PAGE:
The Impact of Peer Learning and the Flipped Classroom Model on Large Classrooms – A Literature Review


  • PHANISHREE GUNUKULA Marriotts Ridge High School, Ellicott City, MD
  • Mihai Boicu Information Sciences and Technology, George Mason University, Fairfax, VA



Learning from mistakes is a crucial part of a student’s education. Larger classroom sizes make it significantly more difficult for students to learn from their mistakes because of the lack of personalized instruction. To allow more time for personalized teaching, the flipped learning model was introduced, which consists of teachers assigning lecture materials to be studied outside of the classroom and students applying the knowledge during the class. Studies have proven that flipped learning has not only produced higher test scores than traditional learning practices, but it has also increased students’ critical thinking skills. Another issue with larger classroom sizes is that it is nearly impossible for all students’ questions and mistakes to be given attention to. To combat this issue, a peer learning strategy was introduced, in which students learn from and with other students. Researchers found that classrooms that engage in peer learning have increased test scores compared to classrooms without, and that using peer learning students have increased social skills and are more open minded towards new ideas. Both the flipped classroom model and peer learning should be adapted to more classrooms since they both help students learn from their mistakes despite the constraints of large classrooms.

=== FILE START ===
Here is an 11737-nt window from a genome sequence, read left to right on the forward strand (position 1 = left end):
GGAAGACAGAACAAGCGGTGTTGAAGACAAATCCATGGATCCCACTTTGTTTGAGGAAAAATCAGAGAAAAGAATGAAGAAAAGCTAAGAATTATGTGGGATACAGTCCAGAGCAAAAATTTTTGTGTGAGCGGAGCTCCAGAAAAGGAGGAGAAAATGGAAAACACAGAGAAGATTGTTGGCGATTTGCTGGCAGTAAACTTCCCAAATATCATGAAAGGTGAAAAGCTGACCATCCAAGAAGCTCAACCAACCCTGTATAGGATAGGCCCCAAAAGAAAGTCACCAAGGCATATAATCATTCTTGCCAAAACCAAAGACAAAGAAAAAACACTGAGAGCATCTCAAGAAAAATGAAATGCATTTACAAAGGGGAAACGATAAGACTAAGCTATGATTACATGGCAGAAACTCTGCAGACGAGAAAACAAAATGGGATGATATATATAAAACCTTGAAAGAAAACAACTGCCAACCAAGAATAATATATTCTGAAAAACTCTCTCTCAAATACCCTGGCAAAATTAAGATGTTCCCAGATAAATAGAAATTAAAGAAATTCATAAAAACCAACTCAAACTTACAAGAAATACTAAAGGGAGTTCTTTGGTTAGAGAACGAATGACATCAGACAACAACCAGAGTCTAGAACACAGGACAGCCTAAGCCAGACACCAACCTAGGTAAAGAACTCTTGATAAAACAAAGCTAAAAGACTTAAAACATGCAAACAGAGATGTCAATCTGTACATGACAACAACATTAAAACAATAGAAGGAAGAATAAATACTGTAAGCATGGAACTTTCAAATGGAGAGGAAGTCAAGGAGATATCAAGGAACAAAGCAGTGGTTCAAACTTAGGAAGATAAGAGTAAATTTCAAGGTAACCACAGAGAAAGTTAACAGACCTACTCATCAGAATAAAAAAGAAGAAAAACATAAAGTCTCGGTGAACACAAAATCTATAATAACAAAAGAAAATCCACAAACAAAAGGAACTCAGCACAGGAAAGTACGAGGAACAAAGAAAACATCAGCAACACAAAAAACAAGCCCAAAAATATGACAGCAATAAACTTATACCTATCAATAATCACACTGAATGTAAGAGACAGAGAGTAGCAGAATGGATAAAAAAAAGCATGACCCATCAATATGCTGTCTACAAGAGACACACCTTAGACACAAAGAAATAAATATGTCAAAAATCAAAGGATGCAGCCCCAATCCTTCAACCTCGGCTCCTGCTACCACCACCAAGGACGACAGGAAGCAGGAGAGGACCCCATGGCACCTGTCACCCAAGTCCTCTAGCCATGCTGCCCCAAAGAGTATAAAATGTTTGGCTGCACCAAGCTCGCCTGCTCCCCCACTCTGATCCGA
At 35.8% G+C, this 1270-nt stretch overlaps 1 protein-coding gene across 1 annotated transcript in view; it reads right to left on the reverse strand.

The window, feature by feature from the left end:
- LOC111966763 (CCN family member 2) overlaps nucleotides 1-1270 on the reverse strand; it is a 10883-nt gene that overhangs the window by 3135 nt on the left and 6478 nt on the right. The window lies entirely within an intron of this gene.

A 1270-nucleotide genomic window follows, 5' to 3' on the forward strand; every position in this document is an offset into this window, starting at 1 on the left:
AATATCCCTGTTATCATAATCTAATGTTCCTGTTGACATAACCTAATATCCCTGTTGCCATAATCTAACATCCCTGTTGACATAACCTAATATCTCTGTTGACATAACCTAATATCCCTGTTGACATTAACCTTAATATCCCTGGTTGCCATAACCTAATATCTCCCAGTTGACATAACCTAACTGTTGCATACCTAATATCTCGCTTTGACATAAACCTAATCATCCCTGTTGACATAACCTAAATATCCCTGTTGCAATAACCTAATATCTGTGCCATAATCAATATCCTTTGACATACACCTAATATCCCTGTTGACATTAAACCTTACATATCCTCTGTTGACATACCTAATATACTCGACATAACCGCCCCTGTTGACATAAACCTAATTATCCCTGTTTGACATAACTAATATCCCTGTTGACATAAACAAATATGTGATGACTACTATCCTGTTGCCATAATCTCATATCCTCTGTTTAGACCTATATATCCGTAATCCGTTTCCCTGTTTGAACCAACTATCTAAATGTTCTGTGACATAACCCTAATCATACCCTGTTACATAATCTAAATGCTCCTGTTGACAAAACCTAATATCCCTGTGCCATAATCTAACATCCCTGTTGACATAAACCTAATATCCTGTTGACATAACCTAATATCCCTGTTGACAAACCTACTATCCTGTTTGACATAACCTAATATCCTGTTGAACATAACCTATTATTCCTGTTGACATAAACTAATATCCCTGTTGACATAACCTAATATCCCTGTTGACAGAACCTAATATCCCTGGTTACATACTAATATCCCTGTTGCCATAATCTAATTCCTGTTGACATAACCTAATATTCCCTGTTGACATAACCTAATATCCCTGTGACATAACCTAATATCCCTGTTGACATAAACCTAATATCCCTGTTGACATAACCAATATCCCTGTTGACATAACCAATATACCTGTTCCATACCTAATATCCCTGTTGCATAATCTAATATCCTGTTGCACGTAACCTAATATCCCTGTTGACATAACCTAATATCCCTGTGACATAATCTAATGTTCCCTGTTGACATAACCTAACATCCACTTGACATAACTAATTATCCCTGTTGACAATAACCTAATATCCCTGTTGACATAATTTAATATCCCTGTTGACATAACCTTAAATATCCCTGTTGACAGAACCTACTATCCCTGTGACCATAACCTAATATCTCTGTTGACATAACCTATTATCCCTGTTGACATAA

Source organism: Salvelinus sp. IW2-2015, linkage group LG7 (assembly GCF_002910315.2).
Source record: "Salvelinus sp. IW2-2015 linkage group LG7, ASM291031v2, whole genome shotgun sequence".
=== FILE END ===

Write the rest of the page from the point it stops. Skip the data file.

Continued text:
College of Engineering and Computing: Department of Information Sciences and Technology